Thursday, June 19, 2014


Shaw aficionados will surely know that the above quotation is from Candida (1898). Morell was explaining his views on happiness and how "An honest man feels that he must pay Heaven for every hour of happiness with a good spell of hard, unselfish work to make others happy." That is the rationale for his words, although there's always room for some socialist / anti-capitalist discourse

By the way, if you want to see some really nice photos of two German productions of Candidathe Deutsche Fotothek contains a large collection of digitized Shaviana, including pictures of the playwright and productions of many of his plays.  

Fotothek df pk 0000013 006 Szenenbilder

However, my interest in beginning with the Candida quotation is purely syntactic. As I write these lines, King Philip VI of Spain is ascending to the throne of my country, which reminds me of another Shaw quotation with a very similar syntactic structure:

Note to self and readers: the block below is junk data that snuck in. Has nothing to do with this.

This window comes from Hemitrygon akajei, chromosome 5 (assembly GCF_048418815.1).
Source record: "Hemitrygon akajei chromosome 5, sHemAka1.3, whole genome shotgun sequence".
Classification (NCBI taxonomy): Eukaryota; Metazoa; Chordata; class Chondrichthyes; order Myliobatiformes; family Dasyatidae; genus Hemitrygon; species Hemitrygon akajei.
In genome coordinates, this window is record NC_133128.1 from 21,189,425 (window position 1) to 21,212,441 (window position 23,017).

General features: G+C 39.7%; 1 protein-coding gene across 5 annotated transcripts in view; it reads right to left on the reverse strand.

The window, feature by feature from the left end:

"The established Government has no more right to call itself the State than the smoke of London has to call itself the weather."

These words, taken from Shaw's A Manifesto. Fabian Tract 2 (1884), reveal themselves as particularly relevant, now that the Spanish government - just as all the other governments in monarchies all over the world experience every so often - has suddenly realized they are also subjects of a monarch that embodies the State. Of course, Shaw was probably referring to the transiency of governments (whether democratic or not) - the State being the only relatively permanent institution. 

Well, at least we're lucky that the new king  only has two daughters, for we learnt from Shaw that 

"Women make the best sovereigns. The Salic law is a mistake: it should be the other way about. Constitutional monarchy is not a man’s job: it is a woman’s. The relation of a king to his ministers is intolerable: the relation of a queen to them is much better."

These words have been extracted from a 1913 letter to Sylvia Brooke, quoted in Stanley Weintraub's Shaw's People: Victoria to Churchill, and remain the only consolation for many in Spain. However, it has always been the custom everywhere not to follow Shaw's advice, and so we find ourselves "up to our necks in trouble."

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